The rate of the levy is unspecified, as is size of the employer. We believe that the government should consult on this as it has done with the ‘apprenticeship levy’.
All funds raised from the graduate levy will be used to help subsidise the proposed lifetime HE tuition fee loan account.
The graduate levy will prevent some employers from gaining a ‘free-ride’ by recruiting employees who were funded by their previous employer to do a part-time HE course. It also ensures all large graduate employers contribute to the cost of a system which they are major beneficiaries of.
There should be a reduction in the amount some large graduate employers pay through this graduate levy if they are already funding some of their employees to undertake part-time HE study.
Employers may argue that they already contribute to the costs of HE through Corporation Tax. This is true.
But graduates also pay considerably for HE, above and beyond their student loan repayments, through the generally higher levels of personal tax they pay throughout their lifetimes.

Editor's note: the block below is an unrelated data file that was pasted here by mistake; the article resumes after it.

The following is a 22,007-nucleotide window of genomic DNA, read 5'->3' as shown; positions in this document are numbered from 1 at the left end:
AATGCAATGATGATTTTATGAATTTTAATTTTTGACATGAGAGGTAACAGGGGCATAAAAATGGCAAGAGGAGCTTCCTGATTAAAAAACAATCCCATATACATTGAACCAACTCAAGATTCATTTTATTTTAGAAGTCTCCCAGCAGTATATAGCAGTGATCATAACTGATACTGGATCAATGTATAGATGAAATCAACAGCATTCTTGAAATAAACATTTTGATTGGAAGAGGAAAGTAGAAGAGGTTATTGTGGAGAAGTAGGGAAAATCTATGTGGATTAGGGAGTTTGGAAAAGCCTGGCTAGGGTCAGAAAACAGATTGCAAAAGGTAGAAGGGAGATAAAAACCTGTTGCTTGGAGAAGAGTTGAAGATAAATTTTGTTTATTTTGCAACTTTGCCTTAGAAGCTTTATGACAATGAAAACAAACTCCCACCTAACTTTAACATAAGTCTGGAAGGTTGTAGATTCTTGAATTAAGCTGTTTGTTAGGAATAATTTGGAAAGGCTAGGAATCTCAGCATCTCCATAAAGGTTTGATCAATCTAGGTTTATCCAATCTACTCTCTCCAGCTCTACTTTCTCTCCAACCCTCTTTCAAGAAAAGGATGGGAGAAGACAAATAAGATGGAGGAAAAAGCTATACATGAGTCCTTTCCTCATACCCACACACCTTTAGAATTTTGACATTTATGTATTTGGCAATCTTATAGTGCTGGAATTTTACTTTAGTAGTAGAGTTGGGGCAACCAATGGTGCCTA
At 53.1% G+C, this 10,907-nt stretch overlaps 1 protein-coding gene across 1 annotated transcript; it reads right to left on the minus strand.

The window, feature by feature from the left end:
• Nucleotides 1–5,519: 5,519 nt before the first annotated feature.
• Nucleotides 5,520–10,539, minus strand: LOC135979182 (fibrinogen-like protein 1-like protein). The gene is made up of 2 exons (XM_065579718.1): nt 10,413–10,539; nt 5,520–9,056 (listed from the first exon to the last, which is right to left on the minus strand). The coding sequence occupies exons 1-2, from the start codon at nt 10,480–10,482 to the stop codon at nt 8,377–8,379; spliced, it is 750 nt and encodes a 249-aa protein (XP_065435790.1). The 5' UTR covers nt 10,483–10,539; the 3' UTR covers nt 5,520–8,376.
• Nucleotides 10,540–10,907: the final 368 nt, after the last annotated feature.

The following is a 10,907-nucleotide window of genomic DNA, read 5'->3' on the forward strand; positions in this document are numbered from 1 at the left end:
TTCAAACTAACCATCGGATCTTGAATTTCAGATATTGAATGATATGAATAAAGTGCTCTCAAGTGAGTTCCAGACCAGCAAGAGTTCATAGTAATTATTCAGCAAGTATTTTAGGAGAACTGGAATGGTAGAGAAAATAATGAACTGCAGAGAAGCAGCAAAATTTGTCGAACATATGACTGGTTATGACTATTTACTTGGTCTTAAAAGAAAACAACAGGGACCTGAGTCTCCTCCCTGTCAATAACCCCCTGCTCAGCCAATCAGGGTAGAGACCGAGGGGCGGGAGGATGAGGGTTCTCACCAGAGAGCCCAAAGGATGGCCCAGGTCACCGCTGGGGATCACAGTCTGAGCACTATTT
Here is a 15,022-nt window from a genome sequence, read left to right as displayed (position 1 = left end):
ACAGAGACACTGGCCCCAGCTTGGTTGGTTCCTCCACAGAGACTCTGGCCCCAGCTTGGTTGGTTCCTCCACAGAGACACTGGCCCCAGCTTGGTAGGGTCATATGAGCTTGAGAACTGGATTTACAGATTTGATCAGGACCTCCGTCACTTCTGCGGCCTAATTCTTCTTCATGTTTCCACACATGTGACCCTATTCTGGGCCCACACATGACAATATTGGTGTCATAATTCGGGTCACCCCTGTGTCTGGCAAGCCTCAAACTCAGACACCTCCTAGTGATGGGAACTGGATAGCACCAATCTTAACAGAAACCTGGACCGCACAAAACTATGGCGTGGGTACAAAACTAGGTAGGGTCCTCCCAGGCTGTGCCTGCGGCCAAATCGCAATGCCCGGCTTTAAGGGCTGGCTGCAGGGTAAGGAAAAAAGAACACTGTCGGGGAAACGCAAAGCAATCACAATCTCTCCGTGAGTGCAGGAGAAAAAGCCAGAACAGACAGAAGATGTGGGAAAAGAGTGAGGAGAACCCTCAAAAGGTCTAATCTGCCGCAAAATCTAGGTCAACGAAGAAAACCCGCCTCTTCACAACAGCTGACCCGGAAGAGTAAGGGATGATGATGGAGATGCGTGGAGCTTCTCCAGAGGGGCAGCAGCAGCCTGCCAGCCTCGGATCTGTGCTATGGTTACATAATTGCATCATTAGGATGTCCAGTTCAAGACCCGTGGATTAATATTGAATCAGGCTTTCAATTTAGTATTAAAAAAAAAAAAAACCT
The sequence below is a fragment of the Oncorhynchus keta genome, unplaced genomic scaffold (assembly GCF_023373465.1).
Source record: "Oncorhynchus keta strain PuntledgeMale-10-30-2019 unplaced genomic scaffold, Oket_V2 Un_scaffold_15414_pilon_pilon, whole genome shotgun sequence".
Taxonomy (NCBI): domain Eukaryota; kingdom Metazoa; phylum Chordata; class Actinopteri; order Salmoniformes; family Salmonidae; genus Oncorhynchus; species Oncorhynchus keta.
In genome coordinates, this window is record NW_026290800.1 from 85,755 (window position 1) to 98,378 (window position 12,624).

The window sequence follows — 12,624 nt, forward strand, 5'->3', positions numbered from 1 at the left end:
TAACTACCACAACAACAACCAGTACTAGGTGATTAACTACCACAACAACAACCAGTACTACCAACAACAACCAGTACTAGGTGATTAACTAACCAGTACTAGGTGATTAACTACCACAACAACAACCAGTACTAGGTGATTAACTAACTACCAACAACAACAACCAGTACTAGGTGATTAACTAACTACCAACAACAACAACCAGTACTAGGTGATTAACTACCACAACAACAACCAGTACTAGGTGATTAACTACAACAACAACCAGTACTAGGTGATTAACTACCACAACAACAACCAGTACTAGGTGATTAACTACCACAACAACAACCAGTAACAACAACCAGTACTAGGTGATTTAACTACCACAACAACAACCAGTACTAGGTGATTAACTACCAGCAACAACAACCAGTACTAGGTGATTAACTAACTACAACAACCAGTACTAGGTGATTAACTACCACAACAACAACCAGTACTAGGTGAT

Just as there is a strong argument for making graduates who benefit significantly from HE pay more through their student loan repayment profile than other graduates, so too is there a strong argument for making employers who benefit significantly from HE participation – specifically, those who recruit a considerably high proportion of graduates – pay more through this graduate levy than other employers.
The Government could dramatically improve life chances and raise national prosperity by adopting these two ideas and building a funding system for HE that supports all upskillers and reskillers.